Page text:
<– Part 195 – April 14, 1918 | Part 196 – April 21, 1918 | Part 197 – April 28, 1918

Operation Georgette continues, with the German Fourth Army attacked towards Kemmelberg April 17, but called off the attack April 19 after a strong defense by the British.

The Red Baron

The Sixth Army attacked the British towards Bethune April 18, but likewise were repulsed.

The famed German aviator, Manfred von Richthofen, the “Red Baron,” was shot down April 21 over Vaux-sur-Somme and killed. He is the “ace of aces,” with 80 confirmed combat wins.

At Van, in Turkey, the Armenians were finally forced to withdraw, as control of the city switches yet again

<– Part 194 – April 7, 1918 | Part 195 – April 14, 1918 | Part 196 – April 21, 1918

“Backs to the Wall” order

Fighting at Lys began April 9 as the German Sixth Army began an advance towards Estaires. The advance progressed over 9 miles before finally being halted by floods of British reinforcements. On the 10th, the Sixth Army took Armentières.

At Messiness, the German Fourth Army took Messines, advancing 2 miles on a 4 mile front. The following day, the British situation “desperate,” General Haig issued his famous “backs to the wall” order (pictured to right).

On April 12, the German Sixth Army attacked south towards Hazebrouck, a key depot 6 miles south. They were stopped the next day at Melville, still 3 miles from their destination. Forces at Passchendaele were withdrawn, although the Germans did not discover this for several days.

April 13 saw a German thrust towards the middle, Bailleul, though British reinforcements arriving are slowing the German advance. However, fighting continues all across the front.

Ottokar Czernin

April 14, Austria-Hungary’s Foreign Minister, Ottokar Czernin, resigned following the “Sixtus Affair,” named after the Austrian Emperor’s brother-in-law, Prince Sixtus of Bourbon-Parma. On March 24 of last year, Sixtus was authorized by the Emperor to begin negotiations with the Allies for a separate peace, seeing the war entering its 4th year of massive casualties. The peace fell through, due to German refusal to participate in handing over Alsace-Lorraine, liberate Serbia, and give Constantinople to Russia (difficult, following the civil war). As Clemenceau was introduced as the new French Prime Minister, Czernin blamed him for the war ongoing; Clemenceau, in return, published the secret “Sixtus Letter,” forcing the Austro-Hungarian emperor to reassure his allies that the letter was a fake, and Czernin unauthorized to negotiate. Czernin, betrayed and on the edge of a nervous breakdown, resigned.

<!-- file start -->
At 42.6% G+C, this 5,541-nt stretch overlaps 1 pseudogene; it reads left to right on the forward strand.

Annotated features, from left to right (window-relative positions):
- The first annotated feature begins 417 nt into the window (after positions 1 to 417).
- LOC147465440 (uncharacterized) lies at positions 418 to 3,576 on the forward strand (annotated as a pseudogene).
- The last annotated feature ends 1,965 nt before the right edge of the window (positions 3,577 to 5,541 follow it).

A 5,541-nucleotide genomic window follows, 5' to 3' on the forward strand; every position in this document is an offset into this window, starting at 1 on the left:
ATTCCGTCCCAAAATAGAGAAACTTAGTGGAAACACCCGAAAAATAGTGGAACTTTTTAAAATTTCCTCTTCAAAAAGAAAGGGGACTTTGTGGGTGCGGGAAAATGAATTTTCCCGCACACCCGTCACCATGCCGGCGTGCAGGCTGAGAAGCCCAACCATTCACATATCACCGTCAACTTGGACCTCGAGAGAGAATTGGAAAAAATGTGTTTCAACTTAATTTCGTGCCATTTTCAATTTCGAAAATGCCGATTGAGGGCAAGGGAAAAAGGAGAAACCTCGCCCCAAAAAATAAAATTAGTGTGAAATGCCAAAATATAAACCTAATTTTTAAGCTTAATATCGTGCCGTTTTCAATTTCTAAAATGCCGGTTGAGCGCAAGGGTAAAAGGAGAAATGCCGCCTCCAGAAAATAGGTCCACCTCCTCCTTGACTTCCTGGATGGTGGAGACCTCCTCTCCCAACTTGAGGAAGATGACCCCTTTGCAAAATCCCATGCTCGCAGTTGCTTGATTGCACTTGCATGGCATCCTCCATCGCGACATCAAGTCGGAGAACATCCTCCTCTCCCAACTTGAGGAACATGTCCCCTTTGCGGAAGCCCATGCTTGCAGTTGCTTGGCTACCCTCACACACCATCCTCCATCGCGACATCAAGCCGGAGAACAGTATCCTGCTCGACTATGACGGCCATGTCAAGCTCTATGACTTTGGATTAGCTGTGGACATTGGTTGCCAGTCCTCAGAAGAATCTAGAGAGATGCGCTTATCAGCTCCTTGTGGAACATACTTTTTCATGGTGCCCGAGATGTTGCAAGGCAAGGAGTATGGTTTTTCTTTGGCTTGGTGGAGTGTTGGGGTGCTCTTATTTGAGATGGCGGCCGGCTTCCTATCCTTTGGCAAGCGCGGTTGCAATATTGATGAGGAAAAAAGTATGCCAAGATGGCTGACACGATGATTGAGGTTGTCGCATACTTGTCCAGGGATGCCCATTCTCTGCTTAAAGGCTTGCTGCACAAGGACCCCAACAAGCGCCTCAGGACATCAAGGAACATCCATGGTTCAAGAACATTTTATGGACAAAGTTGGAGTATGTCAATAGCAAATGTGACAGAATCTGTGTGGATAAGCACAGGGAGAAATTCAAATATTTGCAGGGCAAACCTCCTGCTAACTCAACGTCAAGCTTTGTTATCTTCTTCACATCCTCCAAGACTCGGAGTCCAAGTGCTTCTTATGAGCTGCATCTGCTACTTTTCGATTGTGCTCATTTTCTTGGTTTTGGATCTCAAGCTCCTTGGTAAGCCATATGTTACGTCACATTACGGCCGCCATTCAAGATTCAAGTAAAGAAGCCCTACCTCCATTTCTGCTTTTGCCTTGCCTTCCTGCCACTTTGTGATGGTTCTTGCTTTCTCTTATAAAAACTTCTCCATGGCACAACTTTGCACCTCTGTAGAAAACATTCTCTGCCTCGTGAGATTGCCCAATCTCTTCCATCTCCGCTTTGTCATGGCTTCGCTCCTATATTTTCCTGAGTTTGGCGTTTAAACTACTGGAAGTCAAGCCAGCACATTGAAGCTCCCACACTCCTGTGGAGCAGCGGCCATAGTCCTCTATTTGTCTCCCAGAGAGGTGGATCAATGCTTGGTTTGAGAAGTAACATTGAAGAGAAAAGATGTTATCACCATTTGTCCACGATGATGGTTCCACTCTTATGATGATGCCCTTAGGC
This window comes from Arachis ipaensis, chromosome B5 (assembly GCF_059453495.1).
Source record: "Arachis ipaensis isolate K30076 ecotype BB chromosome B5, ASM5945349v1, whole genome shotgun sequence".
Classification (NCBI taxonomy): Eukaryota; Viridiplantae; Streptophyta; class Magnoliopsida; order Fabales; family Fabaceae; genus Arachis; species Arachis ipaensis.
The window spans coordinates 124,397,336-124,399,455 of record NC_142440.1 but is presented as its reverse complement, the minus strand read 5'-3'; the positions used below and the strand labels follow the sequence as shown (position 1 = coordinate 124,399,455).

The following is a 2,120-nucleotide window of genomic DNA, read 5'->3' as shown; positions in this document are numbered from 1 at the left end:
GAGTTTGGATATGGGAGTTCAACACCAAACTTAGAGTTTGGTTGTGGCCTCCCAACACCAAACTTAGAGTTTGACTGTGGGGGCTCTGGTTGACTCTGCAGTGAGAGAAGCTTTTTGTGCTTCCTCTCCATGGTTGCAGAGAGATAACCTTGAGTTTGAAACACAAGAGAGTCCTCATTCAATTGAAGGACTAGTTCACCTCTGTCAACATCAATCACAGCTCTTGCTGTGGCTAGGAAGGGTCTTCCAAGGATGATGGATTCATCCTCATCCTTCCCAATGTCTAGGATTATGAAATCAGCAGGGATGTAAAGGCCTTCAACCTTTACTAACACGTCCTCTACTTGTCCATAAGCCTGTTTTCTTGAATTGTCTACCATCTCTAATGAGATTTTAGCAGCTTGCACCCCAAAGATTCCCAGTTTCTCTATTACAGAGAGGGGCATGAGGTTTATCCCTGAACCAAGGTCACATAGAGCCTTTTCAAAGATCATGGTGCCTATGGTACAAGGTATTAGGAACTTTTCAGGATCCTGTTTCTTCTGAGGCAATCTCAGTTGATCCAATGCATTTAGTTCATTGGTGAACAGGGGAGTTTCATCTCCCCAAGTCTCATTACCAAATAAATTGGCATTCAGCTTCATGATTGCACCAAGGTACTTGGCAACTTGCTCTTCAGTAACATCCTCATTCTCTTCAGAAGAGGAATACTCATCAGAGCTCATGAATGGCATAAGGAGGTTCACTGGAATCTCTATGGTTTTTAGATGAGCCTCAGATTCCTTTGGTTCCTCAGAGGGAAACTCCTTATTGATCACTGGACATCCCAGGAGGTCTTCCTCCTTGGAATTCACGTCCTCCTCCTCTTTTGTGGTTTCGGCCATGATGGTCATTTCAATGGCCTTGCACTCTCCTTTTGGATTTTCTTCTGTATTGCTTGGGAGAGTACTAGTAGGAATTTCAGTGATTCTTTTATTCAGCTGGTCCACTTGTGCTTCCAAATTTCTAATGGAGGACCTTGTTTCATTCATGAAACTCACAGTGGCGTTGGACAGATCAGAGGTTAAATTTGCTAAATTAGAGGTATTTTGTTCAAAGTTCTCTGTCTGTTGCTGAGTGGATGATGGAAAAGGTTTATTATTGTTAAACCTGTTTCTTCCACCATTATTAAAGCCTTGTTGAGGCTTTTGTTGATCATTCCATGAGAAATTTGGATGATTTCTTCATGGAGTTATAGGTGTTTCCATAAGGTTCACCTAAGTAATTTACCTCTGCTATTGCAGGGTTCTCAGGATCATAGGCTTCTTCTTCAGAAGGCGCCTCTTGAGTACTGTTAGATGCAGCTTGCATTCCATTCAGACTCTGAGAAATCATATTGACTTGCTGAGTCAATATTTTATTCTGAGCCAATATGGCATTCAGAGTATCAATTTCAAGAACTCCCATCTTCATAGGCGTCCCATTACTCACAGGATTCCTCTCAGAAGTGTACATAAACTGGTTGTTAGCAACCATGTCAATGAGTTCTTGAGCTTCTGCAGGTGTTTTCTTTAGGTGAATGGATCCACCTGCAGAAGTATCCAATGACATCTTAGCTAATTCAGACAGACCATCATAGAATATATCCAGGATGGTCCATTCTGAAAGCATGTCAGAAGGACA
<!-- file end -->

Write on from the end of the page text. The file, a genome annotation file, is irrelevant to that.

<– Part 193 – March 31, 1918 | Part 194 – April 7, 1918 | Part 195 – April 14, 1918

The month began with British combining the Royal Flying Corps and the Royal Naval Air Service into the new Royal Air Force.

At Amman, British forces were ordered to withdraw on April 2, having destroyed miles of railway, but failing to deal a more serious blow.

The first stage of Germany’s massive offensive at the Somme, Operation Michael, ended April 7. Although advancing 40 miles, they failed to reach their objectives, despite a near-victory towards Amiens at the Avre. Altogether, the offensive saw a loss of 240,000 Germans and 260,000 Allied troops. Operation Georgette was launched that same day, with an attack towards the Lys River. An artillery bombardment began earlier this evening.

Isolated cases on influenza continue popping up around the United States.

<– Part 192 – March 24, 1918 | Part 193- March 31, 1918 | Part 194 – April 7, 1918

Germany’s Spring Offensive on the Western front continues. A British officer’s letter on the 25th is telling: “What remains in my memory of this day is the constant taking up of new positions, followed by constant orders to retire, terrible blocks on the roads, inability to find anyone anywhere; by exceeding good luck almost complete freedom from shelling, a complete absence of food of any kind except what could be picked up from abandoned dumps.” March 28, the Germans had advanced nearly 35 miles in the center of the thrust at Arras. However, massive casualties to that point have caused the offensive to lose steam, although fighting with marginal German advances continues elsewhere.

To facilitate cross-national maneuvers, French Field Marshal Ferdinand Foch was given “coordinating authority” over all allied forces, following a conference at Doullens on March 26.

At Khan Baghdadi, on the Euphrates, British forces launched another attack against the Ottomans. Since the normal series of events to date has had the victor advancing up the river while the loser withdraws, the British this time sent a flanking force around the Ottomans with armored cars, cavalry, and artillery. Following the frontal attack, the Turks retreated as usual – and encountered the new British force. The entire 5,000 man division surrendered. The British lost 159.

On March 27, at Amman, the exhausted Allied troops were pushed back to their locations at the beginning of the battle March 9 by a sustained Ottoman and German counter-attack. The attack was called off earlier today.


March 29 saw the most deadly attack by the Germans and their “Paris Gun” when a shell hit the roof of St-Gervais-et-St-Protais church during the Good Friday service, collapsing the roof and killing 91, wounding 68. An average of 20 shells have been landing each day. Although French aviators quickly located the entrenched artillery gun 75 miles away, they are unable to damage it.

<– Part 191 – March 17, 1918 | Part 192 – March 24, 1918 | Part 193 – March 31, 1918 –>

Map of the German Spring Offensive

The “Paris Gun,” which began shelling Paris from 75 miles away on March 21, 1918.

Germany launched an enormous offensive March 21, with an especial focus on the Picardy region of the western front. An enormous artillery bombardment dropped 3.5 million shells on the British over a period of 5 hours and across a 40-mile front. Most German armies were able to advance under cover of fog, helping them to take the front lines. 40,000 Germans were lost the first day, slightly more than the British. By the 22nd, the offensive had advanced nearly 10 miles in some places, and by the 24th, the Allied 5th Army had been shattered into pieces, and units were mixed & retreating piecemeal. Much of the Somme has been handed over to the Germans. The breakthrough has occurred just north of the British-French line, as the Germans attempt to push the British into the sea.